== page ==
Slowing hospitalization rates and dramatically increased testing are the top factors California officials are assessing to determine when to loosen stay-at-home orders designed to slow the spread of the coronavirus, Gov. Gavin Newsom said Tuesday.
The plan aims to transition the state from the current stay-at-home orders that have ground much of the state’s economy to a halt to a point when there is a vaccine or widespread immunity to the virus.
Newsom did not announce a specific timeline for reopening. Instead, he described what evidence state officials will need to see that danger from the virus has waned before they make changes to the orders.
“This cannot be a permanent state,” Newsom said. “These stay-at-home orders have a profound impact on the economy.”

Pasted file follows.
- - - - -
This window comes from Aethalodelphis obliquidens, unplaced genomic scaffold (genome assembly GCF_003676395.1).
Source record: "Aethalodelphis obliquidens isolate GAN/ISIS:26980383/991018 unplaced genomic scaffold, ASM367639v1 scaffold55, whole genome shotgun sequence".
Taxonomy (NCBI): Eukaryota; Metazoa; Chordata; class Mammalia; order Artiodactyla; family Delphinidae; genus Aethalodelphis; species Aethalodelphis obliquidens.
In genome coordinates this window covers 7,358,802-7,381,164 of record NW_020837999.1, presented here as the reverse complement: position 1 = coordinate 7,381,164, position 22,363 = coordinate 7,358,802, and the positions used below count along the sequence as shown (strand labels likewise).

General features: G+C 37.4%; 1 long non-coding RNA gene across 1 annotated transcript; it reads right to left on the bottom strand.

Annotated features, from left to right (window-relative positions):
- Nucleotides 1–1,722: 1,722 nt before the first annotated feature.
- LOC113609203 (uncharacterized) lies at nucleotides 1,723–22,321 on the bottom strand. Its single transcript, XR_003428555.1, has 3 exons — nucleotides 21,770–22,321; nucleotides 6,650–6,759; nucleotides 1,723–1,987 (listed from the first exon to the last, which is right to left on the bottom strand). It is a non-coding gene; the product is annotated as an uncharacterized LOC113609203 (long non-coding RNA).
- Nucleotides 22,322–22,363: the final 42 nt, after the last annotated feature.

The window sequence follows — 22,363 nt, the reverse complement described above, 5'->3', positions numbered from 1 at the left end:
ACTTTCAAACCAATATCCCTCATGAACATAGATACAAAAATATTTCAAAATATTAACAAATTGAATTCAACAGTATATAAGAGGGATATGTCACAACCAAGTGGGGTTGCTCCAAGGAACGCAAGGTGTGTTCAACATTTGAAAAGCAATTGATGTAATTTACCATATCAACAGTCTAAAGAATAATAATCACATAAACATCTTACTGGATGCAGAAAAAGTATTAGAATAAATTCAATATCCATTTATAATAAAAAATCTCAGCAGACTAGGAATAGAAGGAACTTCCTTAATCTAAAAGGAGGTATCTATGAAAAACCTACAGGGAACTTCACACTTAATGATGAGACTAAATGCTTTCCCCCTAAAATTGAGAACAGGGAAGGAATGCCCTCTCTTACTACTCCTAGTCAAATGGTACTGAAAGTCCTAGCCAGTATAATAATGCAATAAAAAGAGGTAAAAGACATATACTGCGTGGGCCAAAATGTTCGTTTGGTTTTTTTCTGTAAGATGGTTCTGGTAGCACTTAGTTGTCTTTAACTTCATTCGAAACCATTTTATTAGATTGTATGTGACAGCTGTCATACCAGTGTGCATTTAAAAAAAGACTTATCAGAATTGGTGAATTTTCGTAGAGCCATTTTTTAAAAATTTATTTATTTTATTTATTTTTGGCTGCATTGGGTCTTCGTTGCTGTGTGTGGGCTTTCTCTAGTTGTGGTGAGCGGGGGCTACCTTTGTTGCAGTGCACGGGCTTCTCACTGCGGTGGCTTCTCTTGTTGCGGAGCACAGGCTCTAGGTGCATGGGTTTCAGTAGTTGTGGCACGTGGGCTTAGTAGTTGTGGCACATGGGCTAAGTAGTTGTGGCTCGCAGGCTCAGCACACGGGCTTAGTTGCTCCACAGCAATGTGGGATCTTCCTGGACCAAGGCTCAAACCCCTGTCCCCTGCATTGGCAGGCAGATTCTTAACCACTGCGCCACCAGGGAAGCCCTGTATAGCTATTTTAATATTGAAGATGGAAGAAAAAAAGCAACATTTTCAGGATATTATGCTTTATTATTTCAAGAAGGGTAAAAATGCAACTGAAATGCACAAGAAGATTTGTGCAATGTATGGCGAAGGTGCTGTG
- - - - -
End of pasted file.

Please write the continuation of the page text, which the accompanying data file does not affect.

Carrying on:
Newsom says his team is looking at six areas to determine when and how to start reopening the state’s economy:
- Expanding testing
- Protecting high risk groups, including seniors, the medically vulnerable and people in facilities like nursing homes
- Ensuring hospitals have enough beds and supplies to care for patients
- Progress in developing treatments
- Ability of schools and businesses to support physical distancing
- Ability to decide when to reinstitute stay-at-home orders if needed
“The most important is our ability to expand our testing,” Newsom said.
The state must be able to test people who show symptoms and identify those in contact with people who test positive to determine how far the virus has spread, according to a presentation provided by Newsom’s office.
For now, testing in California is still limited because of supply shortages. Newsom has established a task force to dramatically ramp up testing. California Health and Human Services Secretary Dr. Mark Ghaly said the state’s testing capacity is not where it needs to be, and that the state should be doing tens of thousands of tests per day.
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